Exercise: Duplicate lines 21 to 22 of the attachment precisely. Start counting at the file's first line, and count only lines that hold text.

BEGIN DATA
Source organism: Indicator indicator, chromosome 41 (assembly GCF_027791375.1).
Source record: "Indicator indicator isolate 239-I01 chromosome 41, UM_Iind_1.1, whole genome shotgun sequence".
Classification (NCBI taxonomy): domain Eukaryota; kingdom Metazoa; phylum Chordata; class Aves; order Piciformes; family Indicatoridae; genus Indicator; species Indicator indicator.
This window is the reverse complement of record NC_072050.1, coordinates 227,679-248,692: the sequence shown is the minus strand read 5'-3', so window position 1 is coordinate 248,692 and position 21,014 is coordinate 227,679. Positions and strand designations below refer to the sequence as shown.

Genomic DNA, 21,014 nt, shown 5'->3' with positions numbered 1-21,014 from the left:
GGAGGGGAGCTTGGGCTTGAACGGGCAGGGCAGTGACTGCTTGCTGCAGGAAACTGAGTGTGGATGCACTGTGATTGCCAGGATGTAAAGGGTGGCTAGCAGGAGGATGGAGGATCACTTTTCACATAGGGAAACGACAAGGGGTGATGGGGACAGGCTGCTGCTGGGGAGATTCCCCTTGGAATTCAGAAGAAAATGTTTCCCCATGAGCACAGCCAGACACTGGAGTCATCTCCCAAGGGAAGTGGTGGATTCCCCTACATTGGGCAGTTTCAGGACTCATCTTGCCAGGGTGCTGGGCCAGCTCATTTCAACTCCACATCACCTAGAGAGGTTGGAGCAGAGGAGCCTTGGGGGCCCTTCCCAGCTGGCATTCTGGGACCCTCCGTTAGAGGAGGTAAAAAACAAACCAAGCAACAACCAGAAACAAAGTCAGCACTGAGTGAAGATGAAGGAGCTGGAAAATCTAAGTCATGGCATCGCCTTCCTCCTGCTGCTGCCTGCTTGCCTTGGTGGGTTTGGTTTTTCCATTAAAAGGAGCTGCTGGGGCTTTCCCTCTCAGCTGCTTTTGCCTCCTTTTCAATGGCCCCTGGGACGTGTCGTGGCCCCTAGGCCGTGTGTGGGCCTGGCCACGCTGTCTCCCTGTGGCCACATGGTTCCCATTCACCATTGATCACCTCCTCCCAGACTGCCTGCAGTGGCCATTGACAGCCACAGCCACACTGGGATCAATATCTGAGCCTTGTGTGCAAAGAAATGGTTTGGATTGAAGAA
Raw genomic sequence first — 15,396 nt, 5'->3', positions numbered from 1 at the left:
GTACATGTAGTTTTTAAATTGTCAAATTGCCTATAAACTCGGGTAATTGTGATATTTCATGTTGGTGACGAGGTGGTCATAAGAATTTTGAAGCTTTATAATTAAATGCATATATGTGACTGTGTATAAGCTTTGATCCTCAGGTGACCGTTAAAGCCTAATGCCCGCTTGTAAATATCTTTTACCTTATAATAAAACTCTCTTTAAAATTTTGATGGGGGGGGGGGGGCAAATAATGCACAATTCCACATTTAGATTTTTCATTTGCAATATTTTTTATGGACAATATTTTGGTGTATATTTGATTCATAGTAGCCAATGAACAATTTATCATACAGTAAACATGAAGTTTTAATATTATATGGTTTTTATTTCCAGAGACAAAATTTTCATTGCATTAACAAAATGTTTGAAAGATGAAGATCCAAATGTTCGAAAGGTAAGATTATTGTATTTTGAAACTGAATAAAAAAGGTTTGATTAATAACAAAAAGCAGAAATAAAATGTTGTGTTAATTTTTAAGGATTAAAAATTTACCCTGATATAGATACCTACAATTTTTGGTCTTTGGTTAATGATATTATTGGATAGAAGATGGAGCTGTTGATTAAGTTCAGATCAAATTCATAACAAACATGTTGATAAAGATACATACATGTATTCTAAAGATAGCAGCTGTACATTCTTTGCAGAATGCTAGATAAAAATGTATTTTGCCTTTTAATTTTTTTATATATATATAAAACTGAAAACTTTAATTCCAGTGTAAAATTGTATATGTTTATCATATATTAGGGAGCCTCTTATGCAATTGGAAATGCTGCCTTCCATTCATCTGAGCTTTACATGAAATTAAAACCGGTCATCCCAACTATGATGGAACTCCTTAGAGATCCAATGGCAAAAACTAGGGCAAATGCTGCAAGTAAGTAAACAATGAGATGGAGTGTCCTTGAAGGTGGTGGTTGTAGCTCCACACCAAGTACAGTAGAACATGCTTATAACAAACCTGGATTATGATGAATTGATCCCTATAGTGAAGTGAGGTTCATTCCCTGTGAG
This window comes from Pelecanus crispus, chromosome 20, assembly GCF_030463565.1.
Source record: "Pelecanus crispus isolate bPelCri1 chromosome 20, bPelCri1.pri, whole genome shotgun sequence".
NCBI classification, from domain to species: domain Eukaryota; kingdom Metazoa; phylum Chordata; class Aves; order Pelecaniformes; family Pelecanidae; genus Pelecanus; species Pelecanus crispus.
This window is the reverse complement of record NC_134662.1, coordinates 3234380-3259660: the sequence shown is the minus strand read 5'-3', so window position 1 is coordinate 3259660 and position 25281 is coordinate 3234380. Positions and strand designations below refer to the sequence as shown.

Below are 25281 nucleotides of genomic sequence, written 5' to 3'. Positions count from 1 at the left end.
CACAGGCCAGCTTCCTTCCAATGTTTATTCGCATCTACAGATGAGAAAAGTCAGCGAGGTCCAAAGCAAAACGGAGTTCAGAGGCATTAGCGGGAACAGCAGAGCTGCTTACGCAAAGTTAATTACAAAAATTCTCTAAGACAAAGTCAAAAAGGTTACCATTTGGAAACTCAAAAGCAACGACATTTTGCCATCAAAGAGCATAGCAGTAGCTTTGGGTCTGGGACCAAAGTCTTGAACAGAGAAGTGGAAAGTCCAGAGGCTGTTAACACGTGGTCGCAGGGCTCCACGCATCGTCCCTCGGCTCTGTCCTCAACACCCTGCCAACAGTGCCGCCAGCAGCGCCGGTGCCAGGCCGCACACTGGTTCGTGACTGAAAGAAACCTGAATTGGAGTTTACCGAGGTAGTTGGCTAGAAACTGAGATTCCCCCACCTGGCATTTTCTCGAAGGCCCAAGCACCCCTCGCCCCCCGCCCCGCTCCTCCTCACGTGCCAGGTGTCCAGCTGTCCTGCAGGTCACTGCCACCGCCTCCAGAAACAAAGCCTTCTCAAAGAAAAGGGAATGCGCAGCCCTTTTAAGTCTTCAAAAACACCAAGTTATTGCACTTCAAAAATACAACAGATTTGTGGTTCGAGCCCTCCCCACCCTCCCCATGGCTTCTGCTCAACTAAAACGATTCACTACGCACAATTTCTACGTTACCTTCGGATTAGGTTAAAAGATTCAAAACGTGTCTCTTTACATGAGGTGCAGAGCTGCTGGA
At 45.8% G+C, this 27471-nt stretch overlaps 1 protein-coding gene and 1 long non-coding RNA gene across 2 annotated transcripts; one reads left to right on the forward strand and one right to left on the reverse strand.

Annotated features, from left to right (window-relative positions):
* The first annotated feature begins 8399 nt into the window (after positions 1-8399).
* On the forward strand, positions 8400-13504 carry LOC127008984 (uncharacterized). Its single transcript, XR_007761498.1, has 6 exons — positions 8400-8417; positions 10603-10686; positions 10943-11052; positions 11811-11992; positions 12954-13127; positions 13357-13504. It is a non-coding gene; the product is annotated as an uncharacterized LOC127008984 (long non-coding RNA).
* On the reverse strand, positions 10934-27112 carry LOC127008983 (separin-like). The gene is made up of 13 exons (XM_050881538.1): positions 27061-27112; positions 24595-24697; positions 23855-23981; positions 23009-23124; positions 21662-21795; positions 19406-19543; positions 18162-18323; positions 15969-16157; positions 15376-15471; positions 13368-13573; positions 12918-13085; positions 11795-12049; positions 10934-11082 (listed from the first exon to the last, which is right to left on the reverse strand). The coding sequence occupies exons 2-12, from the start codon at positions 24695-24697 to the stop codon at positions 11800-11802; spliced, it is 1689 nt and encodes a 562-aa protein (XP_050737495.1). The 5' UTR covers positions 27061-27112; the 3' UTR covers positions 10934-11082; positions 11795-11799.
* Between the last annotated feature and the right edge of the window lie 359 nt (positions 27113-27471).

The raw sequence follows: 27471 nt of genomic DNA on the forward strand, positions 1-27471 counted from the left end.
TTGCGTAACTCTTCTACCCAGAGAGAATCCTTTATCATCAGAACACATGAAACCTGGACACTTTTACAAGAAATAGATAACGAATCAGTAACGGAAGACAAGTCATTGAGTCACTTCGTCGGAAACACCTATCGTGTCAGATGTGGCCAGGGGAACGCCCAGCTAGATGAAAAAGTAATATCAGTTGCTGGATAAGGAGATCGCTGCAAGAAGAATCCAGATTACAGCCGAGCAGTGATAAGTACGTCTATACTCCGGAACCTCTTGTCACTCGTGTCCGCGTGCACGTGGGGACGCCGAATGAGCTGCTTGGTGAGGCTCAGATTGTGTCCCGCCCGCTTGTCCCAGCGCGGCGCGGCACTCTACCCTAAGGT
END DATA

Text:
The raw sequence follows: 27471 nt of genomic DNA on the forward strand, positions 1-27471 counted from the left end.
TTGCGTAACTCTTCTACCCAGAGAGAATCCTTTATCATCAGAACACATGAAACCTGGACACTTTTACAAGAAATAGATAACGAATCAGTAACGGAAGACAAGTCATTGAGTCACTTCGTCGGAAACACCTATCGTGTCAGATGTGGCCAGGGGAACGCCCAGCTAGATGAAAAAGTAATATCAGTTGCTGGATAAGGAGATCGCTGCAAGAAGAATCCAGATTACAGCCGAGCAGTGATAAGTACGTCTATACTCCGGAACCTCTTGTCACTCGTGTCCGCGTGCACGTGGGGACGCCGAATGAGCTGCTTGGTGAGGCTCAGATTGTGTCCCGCCCGCTTGTCCCAGCGCGGCGCGGCACTCTACCCTAAGGT